Rep. Steve King has compared border-crossers to livestock, asserted that President Obama "favors the black person," and described illegal immigration as a "slow-motion terrorist attack." Last summer, the Iowa Republican proclaimed that he would support amnesty for illegal immigrants under just one condition—that "every time we give amnesty for an illegal alien, we deport a liberal." Since Tom Tancredo left office in 2008, King has risen to take his place as the right's biggest anti-immigration flamethrower. Now he's preparing to wage an even bigger assault under Republican-controlled House. King is very likely to become the next chair of the House Judiciary's subcommittee on immigration, working together with Judiciary's incoming chairman, Lamar Smith—another immigration hawk who's vowed to put a crackdown at the top of his agenda.
King has already begun laying out his plan to get tough on immigrants in the next Congress, vowing to push legislation that would ban birthright citizenship. "[W]e will have the votes in the House to put an end to the anchor babies in this country," King told conservative site Newsmax last week after the election, referring to the US-born children of illegal immigrants. He continued: "We need to put the marker down and push this thing forward. If we can't get it past the president, then at least we will have made the case for the president, and have set the stage." He's also pledged to push bills that punish employers for hiring illegal immigrants and outlaw so-called" sanctuary cities" that have refused to target illegal immigrants.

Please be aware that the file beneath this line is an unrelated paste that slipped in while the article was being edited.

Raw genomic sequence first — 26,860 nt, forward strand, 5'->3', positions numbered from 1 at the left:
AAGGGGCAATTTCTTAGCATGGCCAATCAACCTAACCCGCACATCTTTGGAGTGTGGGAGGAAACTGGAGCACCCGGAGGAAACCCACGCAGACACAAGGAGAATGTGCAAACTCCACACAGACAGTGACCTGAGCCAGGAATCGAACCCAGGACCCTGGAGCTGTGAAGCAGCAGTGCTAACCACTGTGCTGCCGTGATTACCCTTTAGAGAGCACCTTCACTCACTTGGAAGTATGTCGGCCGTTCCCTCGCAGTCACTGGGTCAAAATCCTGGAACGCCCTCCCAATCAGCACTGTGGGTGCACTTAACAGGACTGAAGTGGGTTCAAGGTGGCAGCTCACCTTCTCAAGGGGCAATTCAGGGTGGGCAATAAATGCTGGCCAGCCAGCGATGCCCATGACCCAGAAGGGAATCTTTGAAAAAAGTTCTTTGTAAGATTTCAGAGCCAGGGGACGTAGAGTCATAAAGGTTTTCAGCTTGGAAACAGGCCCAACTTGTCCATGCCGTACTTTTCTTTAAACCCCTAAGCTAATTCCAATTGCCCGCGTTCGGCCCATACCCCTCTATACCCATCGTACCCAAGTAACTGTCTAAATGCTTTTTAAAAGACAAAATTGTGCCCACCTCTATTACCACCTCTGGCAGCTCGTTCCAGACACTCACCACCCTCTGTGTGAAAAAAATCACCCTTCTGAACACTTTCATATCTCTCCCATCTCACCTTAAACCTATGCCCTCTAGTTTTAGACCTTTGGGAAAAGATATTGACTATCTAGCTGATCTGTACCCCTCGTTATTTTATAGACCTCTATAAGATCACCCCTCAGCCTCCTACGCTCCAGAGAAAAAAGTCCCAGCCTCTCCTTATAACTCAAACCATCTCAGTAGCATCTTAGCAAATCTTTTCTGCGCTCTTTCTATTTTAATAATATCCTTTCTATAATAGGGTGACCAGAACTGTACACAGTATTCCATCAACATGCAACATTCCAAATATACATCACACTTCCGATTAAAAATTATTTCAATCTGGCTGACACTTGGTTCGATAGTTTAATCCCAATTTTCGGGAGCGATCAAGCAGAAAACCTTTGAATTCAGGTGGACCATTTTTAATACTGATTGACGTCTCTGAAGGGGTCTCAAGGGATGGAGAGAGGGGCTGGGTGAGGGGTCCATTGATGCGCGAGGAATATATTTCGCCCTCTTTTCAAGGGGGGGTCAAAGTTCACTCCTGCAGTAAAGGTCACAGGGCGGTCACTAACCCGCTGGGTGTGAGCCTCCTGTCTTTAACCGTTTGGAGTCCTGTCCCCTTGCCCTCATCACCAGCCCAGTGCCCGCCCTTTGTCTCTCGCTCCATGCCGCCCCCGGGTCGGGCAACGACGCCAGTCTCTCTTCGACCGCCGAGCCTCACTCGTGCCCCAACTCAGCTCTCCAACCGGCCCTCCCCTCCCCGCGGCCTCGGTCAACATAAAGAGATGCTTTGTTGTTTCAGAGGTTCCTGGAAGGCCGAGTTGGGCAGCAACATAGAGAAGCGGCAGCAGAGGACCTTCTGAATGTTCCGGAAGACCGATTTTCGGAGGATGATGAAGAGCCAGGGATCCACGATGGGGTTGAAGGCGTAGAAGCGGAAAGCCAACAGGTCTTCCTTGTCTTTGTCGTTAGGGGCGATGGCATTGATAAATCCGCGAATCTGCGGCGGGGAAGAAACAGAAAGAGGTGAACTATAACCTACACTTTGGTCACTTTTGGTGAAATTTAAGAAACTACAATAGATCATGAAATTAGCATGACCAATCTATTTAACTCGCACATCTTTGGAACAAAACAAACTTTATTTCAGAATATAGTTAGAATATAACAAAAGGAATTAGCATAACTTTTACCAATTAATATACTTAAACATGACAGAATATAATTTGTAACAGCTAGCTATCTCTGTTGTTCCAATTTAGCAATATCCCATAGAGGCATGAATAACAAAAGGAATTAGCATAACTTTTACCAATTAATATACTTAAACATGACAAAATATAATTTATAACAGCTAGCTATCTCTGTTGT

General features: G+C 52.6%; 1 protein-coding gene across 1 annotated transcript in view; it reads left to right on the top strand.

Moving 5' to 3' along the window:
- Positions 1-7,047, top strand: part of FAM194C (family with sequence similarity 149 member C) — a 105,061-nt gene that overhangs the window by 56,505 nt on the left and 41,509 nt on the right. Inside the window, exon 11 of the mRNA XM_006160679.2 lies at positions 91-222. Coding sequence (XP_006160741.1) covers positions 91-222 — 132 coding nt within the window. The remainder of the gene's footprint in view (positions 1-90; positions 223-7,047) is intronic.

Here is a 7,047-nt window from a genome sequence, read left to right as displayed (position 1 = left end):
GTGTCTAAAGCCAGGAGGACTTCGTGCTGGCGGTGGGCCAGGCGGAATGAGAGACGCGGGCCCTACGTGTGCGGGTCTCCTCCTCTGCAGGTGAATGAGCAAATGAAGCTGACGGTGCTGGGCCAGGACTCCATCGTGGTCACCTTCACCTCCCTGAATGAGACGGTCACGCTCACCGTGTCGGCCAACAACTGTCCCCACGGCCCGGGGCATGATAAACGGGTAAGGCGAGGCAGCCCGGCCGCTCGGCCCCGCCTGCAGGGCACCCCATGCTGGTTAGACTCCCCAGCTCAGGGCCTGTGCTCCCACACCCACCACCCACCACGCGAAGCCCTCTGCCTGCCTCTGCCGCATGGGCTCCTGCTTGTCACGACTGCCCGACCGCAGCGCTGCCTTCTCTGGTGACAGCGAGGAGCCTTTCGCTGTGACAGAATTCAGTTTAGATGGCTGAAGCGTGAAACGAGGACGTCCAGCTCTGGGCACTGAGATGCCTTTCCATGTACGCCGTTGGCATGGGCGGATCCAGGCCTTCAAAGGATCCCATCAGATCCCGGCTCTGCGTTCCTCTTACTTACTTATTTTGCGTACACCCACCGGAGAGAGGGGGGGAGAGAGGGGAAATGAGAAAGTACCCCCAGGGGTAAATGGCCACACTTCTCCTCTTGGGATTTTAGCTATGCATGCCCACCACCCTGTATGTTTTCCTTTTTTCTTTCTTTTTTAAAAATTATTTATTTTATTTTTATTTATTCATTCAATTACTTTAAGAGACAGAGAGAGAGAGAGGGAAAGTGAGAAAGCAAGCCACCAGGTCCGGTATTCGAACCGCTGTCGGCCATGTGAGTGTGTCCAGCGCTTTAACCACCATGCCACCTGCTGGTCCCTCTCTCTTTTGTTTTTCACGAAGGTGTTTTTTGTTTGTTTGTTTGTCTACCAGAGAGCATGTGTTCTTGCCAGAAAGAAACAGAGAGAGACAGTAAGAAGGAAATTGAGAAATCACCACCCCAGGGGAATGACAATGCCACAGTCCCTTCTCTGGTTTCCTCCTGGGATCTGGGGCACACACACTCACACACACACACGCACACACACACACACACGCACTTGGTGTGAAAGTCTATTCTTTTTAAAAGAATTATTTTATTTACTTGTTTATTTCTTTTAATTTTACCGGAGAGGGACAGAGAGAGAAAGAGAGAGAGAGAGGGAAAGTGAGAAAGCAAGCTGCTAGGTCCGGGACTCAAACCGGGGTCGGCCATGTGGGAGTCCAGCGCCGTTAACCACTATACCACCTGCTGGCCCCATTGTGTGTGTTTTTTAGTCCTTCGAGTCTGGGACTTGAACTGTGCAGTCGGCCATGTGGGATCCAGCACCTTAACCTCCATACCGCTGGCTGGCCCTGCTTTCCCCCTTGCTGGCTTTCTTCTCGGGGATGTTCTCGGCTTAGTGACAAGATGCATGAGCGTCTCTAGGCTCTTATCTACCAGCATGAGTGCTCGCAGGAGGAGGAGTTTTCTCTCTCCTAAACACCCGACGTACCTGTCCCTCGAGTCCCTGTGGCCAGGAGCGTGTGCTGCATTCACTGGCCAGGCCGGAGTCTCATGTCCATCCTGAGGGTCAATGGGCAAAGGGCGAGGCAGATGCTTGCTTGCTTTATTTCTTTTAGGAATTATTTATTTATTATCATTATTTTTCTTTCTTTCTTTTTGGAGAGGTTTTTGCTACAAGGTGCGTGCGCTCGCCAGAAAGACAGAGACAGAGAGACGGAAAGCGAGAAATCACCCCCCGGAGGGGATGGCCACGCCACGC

Rep. Zoe Lofgren (D-Calif.)—the current subcommittee chair whom King will be replacing—calls his approach to the issue "over the top…he is very far out there." Lofgren adds that she isn't even sure if the House Republican leadership "will let him go that far," describing King's proposals as "very punitive, very anti-immigrant." But there's even more that King has in store. Echoing Rep. Darrell Issa's impending assault on the Obama administration—promising to hold over 200 hearings as chair of the House Oversight Committee—King plans to grill the Obama administration about its immigration enforcement policy, telling Politico that he wants to bring Attorney General Eric Holder and Homeland Security chief Janet Napolitano before the committee, among others.
Immigration advocates say that King simply intends to create more rabble-rousing political theater and inflame the masses—particularly as nearly all of his proposals stand little chance of passing the House, let alone the Senate or the president's desk. "A lot of it is theatrics, really using the bully pulpit of committee majority position to push these things out there and stir things up. It wouldn't necessarily result in legislative [victories]," says Mary Giovagnoli, director of the Immigration Policy Center. She adds that the oversight hearings are meant to hammer home the message that "Obama has failed to enforce the law" on immigration—even though the current administration is deporting even more immigrants than under Bush, according to figures from the Department of Homeland Security.